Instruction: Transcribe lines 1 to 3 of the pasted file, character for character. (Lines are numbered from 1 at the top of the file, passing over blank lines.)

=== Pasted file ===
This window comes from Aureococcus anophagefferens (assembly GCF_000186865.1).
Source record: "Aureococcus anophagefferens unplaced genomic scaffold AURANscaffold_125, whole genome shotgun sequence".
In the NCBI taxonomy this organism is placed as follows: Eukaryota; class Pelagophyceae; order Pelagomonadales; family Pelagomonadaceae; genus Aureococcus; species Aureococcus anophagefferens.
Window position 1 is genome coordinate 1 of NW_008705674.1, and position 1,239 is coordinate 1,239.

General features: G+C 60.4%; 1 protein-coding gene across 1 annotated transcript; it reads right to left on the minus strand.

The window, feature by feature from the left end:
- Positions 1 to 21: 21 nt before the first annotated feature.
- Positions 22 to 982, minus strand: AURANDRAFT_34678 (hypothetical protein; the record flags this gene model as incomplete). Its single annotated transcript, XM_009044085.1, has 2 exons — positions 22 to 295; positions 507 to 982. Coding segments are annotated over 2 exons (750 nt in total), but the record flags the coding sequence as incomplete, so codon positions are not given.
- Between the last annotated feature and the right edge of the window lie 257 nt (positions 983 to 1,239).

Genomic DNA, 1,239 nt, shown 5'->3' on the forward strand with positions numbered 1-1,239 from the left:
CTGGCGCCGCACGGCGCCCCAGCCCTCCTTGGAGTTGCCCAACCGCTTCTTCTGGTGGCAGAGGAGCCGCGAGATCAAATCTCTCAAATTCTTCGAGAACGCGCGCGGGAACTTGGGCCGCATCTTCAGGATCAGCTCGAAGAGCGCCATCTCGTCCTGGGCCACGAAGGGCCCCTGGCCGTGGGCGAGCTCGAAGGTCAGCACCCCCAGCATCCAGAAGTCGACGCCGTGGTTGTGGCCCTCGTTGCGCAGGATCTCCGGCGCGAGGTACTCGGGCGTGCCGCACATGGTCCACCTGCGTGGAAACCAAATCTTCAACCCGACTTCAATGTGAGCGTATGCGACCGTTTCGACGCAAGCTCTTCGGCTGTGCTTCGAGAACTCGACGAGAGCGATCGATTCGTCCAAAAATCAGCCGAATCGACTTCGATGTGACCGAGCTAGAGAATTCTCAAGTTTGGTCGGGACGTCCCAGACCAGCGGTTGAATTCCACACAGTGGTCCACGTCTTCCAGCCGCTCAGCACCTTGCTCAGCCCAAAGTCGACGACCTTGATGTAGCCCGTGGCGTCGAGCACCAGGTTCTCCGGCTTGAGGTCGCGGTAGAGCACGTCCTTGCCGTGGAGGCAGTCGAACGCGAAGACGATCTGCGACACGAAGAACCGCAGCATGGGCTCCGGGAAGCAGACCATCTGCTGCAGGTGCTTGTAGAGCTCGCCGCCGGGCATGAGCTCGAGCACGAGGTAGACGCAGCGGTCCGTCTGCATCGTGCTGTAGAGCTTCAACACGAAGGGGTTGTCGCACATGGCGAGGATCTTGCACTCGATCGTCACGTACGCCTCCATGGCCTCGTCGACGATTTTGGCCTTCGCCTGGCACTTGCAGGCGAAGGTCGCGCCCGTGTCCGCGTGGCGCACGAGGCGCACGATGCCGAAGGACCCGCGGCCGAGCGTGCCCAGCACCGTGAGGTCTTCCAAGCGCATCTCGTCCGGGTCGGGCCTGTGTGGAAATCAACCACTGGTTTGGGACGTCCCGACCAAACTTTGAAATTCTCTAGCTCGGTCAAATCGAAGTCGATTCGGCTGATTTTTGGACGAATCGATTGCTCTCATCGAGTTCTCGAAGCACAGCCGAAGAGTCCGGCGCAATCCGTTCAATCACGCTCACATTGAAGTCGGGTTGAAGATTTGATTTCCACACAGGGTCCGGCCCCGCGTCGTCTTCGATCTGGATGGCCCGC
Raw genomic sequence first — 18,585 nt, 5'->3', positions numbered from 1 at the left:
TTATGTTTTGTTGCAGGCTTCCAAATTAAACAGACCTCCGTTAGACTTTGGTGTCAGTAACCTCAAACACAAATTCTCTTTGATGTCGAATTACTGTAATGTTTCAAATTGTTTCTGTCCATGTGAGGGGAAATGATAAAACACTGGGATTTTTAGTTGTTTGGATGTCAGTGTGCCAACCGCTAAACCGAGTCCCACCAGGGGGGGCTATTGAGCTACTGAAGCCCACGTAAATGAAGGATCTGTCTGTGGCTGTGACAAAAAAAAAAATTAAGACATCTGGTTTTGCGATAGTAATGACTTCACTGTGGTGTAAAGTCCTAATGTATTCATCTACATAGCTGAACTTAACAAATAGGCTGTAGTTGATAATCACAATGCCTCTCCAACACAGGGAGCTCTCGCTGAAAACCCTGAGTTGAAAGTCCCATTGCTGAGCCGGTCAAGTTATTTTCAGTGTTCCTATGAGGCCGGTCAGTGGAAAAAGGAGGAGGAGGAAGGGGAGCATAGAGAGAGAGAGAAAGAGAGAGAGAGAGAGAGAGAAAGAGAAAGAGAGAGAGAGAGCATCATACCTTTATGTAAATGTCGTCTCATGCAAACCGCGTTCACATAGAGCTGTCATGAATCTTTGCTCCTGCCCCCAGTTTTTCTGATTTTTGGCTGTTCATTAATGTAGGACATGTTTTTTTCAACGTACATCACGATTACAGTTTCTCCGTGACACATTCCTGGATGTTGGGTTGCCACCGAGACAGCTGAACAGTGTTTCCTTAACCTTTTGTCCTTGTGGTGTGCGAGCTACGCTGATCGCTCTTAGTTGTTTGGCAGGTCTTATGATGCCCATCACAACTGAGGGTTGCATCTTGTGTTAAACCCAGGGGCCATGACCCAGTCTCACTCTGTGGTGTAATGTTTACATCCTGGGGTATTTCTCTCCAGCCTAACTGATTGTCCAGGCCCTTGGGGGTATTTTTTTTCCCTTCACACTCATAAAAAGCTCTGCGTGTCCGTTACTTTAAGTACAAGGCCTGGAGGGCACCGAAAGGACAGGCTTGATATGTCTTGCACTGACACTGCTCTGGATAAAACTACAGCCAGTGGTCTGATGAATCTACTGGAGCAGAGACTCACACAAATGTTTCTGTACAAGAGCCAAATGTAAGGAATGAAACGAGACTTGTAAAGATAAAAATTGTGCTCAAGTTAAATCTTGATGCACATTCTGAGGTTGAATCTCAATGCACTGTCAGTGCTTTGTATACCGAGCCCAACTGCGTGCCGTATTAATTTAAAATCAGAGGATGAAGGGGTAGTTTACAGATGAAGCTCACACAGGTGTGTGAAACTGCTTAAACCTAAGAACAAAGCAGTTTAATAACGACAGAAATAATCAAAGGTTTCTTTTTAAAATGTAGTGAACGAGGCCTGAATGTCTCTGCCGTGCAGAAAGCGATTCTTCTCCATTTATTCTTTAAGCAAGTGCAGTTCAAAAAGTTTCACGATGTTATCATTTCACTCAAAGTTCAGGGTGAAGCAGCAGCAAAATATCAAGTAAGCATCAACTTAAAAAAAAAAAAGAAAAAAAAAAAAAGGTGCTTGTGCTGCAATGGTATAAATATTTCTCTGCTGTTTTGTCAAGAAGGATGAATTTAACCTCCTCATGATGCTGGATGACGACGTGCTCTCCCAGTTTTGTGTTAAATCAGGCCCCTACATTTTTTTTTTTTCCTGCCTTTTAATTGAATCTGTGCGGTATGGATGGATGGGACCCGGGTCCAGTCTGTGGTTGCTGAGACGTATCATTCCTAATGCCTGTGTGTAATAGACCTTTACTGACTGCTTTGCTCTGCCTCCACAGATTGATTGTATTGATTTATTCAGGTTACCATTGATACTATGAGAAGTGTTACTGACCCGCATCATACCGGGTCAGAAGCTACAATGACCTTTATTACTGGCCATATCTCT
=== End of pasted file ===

This window comes from Aureococcus anophagefferens (assembly GCF_000186865.1).
Source record: "Aureococcus anophagefferens unplaced genomic scaffold AURANscaffold_125, whole genome shotgun sequence".
In the NCBI taxonomy this organism is placed as follows: Eukaryota; class Pelagophyceae; order Pelagomonadales; family Pelagomonadaceae; genus Aureococcus; species Aureococcus anophagefferens.